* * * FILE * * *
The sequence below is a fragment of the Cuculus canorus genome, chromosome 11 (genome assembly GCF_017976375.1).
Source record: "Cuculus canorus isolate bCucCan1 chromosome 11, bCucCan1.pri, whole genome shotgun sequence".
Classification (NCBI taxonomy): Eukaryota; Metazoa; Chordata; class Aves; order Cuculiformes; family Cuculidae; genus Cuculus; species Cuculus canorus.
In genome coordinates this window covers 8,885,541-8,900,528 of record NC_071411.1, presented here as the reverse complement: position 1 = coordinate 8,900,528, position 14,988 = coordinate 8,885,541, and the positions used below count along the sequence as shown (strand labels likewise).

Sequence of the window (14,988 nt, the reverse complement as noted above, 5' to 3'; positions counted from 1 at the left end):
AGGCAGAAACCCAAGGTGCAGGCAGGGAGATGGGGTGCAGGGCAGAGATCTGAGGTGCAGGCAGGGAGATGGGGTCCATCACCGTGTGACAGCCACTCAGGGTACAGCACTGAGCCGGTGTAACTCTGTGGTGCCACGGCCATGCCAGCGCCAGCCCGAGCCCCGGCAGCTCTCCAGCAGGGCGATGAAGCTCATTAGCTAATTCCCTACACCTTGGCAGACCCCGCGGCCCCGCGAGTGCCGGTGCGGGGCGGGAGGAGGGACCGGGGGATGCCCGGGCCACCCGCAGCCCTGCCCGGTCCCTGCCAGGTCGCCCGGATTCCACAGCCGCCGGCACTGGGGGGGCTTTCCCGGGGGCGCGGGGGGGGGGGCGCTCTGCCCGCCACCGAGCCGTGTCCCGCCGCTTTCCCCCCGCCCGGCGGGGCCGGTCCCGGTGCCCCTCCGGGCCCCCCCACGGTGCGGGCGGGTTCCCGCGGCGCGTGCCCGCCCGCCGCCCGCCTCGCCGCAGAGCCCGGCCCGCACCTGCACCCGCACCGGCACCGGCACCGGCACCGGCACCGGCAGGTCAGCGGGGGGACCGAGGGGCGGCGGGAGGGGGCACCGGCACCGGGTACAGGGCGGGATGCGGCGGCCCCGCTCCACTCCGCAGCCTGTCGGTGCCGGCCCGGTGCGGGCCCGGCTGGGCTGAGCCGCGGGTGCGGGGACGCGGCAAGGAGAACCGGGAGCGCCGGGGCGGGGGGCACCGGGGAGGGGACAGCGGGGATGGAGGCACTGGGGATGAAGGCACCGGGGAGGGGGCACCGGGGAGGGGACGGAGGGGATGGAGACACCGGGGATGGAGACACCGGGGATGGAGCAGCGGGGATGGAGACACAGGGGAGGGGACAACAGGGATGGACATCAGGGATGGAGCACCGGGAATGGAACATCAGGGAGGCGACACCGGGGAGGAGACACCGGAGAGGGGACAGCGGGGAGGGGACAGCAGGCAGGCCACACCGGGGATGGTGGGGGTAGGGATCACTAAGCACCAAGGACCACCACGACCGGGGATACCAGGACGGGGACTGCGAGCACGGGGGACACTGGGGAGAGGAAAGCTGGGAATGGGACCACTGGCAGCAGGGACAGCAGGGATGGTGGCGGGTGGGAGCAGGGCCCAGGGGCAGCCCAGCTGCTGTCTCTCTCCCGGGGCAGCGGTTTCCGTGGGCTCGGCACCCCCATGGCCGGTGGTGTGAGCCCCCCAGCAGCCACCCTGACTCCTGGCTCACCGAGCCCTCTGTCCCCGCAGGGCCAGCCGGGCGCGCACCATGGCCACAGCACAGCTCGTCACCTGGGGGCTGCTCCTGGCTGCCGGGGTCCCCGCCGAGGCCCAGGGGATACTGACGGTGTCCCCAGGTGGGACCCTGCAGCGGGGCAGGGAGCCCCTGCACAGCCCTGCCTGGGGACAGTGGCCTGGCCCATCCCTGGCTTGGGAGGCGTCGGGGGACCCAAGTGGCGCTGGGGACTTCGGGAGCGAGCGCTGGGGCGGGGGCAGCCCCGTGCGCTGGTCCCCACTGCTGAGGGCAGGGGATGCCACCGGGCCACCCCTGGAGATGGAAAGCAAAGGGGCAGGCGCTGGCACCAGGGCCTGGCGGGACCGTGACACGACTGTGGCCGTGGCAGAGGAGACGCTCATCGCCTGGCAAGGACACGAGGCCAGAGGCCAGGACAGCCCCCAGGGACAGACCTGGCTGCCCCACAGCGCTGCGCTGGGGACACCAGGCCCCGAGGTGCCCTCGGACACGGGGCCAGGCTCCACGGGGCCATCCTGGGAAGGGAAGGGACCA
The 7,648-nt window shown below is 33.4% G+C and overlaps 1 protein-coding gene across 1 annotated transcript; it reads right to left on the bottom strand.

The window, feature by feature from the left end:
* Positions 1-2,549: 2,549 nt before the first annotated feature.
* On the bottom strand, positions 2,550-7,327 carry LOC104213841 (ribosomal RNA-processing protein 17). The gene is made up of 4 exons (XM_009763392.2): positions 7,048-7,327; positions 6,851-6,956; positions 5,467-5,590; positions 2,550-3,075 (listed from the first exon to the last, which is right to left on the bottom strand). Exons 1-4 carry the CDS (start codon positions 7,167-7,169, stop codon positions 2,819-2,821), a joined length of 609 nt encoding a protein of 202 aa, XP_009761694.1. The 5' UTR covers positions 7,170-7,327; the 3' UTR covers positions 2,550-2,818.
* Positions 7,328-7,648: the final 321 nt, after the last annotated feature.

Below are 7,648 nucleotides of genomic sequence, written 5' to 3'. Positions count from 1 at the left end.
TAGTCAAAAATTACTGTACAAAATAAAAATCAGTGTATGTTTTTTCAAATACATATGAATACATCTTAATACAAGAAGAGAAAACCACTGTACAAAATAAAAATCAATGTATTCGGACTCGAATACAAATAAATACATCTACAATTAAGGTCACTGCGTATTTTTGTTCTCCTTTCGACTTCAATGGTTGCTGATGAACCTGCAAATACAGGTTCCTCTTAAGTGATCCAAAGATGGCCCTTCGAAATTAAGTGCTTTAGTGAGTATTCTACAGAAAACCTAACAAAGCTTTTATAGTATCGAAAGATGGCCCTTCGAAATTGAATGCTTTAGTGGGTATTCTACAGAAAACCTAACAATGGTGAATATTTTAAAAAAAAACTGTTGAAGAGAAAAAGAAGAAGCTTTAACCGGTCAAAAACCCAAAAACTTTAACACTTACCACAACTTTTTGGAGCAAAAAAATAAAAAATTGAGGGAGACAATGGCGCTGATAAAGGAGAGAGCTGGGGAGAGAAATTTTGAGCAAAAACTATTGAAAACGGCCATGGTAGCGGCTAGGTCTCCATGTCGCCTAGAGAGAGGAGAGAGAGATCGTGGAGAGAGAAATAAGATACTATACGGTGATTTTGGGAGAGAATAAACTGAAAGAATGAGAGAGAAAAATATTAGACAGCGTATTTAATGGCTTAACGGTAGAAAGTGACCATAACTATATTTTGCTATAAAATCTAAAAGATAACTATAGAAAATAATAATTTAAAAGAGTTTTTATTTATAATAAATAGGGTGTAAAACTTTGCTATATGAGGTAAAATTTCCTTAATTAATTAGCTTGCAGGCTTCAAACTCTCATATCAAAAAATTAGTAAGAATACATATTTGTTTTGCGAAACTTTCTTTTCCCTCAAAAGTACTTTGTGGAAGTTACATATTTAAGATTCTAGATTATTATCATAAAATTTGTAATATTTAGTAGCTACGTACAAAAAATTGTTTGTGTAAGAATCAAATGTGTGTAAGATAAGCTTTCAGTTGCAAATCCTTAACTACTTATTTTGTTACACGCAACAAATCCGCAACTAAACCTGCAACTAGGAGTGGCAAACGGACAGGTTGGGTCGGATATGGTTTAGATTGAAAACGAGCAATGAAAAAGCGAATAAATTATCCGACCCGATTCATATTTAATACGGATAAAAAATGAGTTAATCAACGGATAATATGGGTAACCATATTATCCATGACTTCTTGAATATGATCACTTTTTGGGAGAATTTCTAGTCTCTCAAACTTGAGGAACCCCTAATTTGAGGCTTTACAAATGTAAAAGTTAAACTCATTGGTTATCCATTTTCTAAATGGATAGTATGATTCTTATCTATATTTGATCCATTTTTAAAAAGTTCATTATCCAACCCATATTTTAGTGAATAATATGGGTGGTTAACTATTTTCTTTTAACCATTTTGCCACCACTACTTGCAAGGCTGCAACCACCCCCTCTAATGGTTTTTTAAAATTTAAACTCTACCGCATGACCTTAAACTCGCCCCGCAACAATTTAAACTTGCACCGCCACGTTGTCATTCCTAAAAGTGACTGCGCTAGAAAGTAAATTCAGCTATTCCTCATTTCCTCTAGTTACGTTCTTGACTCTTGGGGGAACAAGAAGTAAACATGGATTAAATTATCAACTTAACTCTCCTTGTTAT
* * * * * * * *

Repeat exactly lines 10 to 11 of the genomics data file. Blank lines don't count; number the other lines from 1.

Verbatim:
* On the bottom strand, positions 2,550-7,327 carry LOC104213841 (ribosomal RNA-processing protein 17). The gene is made up of 4 exons (XM_009763392.2): positions 7,048-7,327; positions 6,851-6,956; positions 5,467-5,590; positions 2,550-3,075 (listed from the first exon to the last, which is right to left on the bottom strand). Exons 1-4 carry the CDS (start codon positions 7,167-7,169, stop codon positions 2,819-2,821), a joined length of 609 nt encoding a protein of 202 aa, XP_009761694.1. The 5' UTR covers positions 7,170-7,327; the 3' UTR covers positions 2,550-2,818.
* Positions 7,328-7,648: the final 321 nt, after the last annotated feature.